Tuesday, August 29, 2006

Another Must Read from Owen

Pork by any other name still wasteful
Have you ever heard of "earmarks?" You probably have, but by another name: "pork." Earmarking has been a problem for some time, but in the past decade or so, it has become an epidemic. So what are earmarks anyway? Earmarks are spending items that are inserted into bills that are designated for a specific project. In the normal budgeting process, the legislature will debate how much money should be spent on a particular department or program and then grant that money. But the bureaucracy actually prioritizes and dispenses the funds. For example, in the latest transportation bill, Congress voted to spend about $286 billion on transportation items. Exactly what projects that money would be spent on would be determined by the federal and state bureaucracies. Earmarks are specific spending items that are slipped in at the last minute - usually behind closed doors. Legislators don’t put their names on the earmarks and no debate is ever held on them. In that same transportation bill, congressmen slipped in 6,371 earmarks, representing $24 billion - or about $80 for every man, woman, and child in America - of additional spending. Among the items included were $6 million for graffiti elimination in New York, $2.4 million for the Red River National Wildlife Refuge Visitor Center in Louisiana, and $1.2 million for the Blue Ridge Music Center in Virginia.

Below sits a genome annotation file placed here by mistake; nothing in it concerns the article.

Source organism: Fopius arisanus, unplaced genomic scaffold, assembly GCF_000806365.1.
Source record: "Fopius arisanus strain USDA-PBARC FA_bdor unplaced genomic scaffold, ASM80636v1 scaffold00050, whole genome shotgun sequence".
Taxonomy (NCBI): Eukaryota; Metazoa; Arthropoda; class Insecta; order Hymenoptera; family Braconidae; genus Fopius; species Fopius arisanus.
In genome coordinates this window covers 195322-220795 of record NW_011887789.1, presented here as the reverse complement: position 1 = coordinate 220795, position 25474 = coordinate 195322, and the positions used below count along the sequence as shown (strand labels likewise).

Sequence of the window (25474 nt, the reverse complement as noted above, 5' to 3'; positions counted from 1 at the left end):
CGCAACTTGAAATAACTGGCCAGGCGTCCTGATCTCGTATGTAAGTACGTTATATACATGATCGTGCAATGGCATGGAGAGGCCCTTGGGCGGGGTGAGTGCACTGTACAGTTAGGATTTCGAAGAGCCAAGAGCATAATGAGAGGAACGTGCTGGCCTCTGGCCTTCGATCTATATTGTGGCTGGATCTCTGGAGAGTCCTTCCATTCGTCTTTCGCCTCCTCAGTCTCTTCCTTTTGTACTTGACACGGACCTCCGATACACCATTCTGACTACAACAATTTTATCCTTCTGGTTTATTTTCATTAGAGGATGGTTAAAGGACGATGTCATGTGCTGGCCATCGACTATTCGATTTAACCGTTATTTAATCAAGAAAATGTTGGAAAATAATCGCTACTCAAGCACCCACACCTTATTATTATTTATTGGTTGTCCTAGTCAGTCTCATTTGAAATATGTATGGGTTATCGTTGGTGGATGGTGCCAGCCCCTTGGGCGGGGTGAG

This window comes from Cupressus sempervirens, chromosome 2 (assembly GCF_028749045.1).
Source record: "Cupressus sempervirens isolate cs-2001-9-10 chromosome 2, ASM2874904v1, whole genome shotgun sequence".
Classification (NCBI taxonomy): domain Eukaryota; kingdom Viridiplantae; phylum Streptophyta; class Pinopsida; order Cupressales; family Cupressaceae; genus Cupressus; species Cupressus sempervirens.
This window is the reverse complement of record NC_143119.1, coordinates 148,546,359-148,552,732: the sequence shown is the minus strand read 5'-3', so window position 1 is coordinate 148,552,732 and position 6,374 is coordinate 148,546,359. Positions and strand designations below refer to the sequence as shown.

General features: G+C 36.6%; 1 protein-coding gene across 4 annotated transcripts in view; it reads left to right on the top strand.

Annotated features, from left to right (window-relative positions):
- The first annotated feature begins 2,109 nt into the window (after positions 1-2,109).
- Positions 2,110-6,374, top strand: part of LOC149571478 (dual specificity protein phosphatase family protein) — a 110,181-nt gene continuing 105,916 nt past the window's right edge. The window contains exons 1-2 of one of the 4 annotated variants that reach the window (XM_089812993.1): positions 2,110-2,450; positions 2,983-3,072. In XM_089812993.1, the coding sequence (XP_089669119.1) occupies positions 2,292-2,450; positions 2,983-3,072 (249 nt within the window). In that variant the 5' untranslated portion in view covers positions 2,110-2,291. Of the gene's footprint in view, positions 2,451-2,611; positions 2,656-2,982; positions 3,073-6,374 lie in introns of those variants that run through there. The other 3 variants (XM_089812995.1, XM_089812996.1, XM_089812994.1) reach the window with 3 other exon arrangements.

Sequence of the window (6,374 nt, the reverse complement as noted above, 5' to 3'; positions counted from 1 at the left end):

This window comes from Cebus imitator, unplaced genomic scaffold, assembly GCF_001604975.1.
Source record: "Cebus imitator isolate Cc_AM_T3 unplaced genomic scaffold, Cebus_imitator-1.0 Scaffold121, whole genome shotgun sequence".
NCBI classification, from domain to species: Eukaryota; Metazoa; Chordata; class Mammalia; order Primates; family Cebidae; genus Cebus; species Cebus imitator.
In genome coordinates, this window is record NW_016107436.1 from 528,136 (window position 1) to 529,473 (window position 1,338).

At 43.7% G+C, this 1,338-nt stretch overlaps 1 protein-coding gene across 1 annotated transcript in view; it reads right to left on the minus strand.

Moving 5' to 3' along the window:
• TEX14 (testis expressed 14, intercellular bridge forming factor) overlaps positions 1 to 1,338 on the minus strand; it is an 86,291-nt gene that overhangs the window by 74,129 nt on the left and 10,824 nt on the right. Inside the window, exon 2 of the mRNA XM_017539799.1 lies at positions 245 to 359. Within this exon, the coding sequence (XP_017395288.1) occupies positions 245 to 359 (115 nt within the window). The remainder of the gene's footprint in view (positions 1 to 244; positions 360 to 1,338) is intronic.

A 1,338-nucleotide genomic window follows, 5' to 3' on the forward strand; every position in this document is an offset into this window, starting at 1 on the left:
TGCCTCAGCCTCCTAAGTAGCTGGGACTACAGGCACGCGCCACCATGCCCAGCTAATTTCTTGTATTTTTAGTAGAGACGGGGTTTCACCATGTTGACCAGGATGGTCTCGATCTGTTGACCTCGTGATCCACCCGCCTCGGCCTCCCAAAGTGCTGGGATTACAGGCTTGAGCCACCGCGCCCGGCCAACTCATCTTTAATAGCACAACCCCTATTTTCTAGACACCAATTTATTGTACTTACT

Read the rest here. Brilliant!